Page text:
In the thirteenth century, St. Clare of Assisi left her family to join St. Francis’s movement. Being a cloistered nun, she was not allowed to leave her enclosure at San Damiano, just below the town of Assisi. She did, however, write letters. One woman to whom she wrote was St. Agnes of Prague.
St. Agnes was a Bohemian princess who had declined an engagement to Emperor Frederick II because she wanted to dedicate her life to God. In 1233, she built a hospital, a monastery for women and a convent for the friars who would serve as its chaplains. She received papal approval for her monastery and requested sisters who followed the form of life of the Poor Sisters of San Damiano. With Gregory IX’s approval, St. Clare sent Agnes five sisters from Trent.
On June 11, 1234, at the age of twenty-three, Agnes entered the Monastery of the Most Holy Redeemer. Seven bishops officiated and Agnes’s brother, King Wenceslas I, and the queen were present for the event.
Agnes, like Clare, wanted to live a life of poverty. Since women’s communities were cloistered, they normally needed some type of outside support – a concept that both Clare and Agnes rejected. In 1253, as Clare lay dying, Pope Innocent IV approved a Franciscan Rule for women with the privilege of poverty at its core.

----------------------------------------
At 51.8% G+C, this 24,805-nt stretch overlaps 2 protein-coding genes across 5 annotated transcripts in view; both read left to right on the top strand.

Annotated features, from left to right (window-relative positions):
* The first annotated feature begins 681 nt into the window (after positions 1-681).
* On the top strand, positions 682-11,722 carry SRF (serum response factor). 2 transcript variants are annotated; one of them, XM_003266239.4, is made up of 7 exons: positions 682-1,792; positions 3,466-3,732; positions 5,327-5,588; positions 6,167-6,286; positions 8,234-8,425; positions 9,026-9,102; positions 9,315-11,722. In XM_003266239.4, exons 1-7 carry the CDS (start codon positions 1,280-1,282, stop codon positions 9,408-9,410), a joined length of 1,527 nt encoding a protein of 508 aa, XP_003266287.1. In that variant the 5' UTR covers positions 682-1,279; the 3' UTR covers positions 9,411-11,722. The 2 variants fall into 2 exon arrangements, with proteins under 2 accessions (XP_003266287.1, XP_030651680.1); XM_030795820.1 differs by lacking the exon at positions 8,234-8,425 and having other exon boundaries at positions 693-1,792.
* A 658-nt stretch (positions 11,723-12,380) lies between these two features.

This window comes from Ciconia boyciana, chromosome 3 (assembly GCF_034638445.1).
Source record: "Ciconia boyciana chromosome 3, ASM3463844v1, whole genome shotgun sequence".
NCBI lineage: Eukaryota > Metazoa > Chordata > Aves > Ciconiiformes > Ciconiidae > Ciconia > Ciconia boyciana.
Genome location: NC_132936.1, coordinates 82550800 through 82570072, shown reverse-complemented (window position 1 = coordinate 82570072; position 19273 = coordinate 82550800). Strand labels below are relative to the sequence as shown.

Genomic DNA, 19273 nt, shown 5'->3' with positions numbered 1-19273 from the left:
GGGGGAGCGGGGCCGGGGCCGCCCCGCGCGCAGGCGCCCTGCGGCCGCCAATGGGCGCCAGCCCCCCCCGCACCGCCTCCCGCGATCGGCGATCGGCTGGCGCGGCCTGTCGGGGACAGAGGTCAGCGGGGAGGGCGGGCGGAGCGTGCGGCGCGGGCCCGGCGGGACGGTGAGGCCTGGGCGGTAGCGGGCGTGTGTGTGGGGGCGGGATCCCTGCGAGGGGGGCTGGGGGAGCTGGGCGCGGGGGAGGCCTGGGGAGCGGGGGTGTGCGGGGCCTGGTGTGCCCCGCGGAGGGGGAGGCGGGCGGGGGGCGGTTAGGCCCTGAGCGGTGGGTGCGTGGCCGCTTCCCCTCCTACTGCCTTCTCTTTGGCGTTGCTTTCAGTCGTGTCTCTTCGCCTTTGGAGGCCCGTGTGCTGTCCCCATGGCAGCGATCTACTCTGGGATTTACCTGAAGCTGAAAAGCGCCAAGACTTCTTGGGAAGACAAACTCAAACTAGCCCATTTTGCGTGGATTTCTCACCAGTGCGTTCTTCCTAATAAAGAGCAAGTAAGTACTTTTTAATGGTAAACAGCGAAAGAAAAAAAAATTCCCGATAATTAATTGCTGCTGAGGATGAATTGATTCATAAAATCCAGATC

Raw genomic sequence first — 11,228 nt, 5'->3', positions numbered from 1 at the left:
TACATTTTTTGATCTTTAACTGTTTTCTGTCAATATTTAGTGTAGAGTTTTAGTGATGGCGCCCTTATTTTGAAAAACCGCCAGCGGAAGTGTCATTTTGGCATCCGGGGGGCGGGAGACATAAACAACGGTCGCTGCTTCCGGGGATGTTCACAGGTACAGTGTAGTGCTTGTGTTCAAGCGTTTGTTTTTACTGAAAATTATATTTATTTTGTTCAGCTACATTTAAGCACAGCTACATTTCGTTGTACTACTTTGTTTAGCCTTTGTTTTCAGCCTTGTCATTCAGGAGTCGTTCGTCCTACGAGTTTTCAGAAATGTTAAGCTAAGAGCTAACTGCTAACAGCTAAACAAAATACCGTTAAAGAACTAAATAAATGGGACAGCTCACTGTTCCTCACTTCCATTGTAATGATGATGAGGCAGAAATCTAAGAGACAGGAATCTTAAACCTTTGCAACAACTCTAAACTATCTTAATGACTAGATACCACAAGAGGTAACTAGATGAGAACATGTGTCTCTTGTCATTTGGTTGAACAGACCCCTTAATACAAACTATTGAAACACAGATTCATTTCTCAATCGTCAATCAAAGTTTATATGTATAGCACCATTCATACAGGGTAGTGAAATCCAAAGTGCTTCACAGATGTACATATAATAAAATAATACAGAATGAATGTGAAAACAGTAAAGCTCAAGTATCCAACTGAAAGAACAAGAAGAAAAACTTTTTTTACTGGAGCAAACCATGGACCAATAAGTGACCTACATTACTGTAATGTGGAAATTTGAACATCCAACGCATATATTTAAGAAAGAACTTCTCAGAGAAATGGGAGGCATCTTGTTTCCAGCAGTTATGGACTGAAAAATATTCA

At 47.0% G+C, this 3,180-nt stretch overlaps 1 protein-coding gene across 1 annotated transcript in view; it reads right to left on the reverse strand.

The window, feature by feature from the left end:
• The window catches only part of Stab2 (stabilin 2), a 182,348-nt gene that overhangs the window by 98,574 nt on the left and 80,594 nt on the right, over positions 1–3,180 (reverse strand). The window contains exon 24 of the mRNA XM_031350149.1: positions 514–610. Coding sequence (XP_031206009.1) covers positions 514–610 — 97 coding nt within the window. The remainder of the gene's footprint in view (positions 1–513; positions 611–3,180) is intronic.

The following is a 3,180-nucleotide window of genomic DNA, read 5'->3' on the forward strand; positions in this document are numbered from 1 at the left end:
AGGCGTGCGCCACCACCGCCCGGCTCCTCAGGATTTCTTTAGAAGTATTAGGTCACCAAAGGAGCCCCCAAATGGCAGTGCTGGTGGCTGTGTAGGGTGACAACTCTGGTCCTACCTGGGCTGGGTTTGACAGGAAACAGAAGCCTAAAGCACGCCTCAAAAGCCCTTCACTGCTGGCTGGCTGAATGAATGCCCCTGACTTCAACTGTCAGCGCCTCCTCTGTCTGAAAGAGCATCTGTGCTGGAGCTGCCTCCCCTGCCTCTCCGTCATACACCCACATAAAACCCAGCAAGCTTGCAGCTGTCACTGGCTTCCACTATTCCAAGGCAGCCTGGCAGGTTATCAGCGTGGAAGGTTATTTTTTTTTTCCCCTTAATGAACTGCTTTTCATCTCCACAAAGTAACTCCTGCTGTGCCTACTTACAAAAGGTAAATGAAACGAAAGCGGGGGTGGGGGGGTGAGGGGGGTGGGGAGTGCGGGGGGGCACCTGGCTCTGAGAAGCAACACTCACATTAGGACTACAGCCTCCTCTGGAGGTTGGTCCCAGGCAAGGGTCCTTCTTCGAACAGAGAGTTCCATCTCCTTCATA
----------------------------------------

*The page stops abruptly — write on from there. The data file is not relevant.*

Earlier that year Clare wrote a letter of encouragement to Agnes. In it, she spoke about the cross hanging in the church of San Damiano. This was the cross that Francis’s biographer, Thomas of Celano, tells us spoke to Francis, saying “Rebuild my church.”
In that letter, Clare told Agnes to see the cross as a mirror. On this Good Friday, it is good to consider Clare’s advice to Agnes.
Look into this mirror every day,
O queen, spouse of Jesus Christ,
and continually examine your face in it,
so that in this way you may adorn yourself completely,
inwardly and outwardly,
clothed and covered in multicolored apparel,
adorned in the same manner
with flowers and garments made of all the virtues as is proper,
dearest daughter and spouse of the most high King.
Moreover, in this mirror shine blessed poverty,
holy humility, and charity beyond words,
as you will be able,
with God’s grace,
to contemplate throughout the entire mirror…
Indeed, ponder the final days of this mirrored one,
contemplate the ineffable love
with which he was willing to suffer on the tree of the cross
and to die there a kind of death
that is more shameful than any other.
That mirror suspended upon the wood of the cross
from there kept urging those passing by
of what must be considered, saying:
O all you who pass by this way,
look and see if there is any suffering like my suffering.
In response, let us with one voice and in one spirit
answer him who is crying out and lamenting:
I will remember this over and over
and my soul will sink within me.
Therefore, seeing this,
O queen of the heavenly King,
you must burn ever more strongly
with the fervor of charity!
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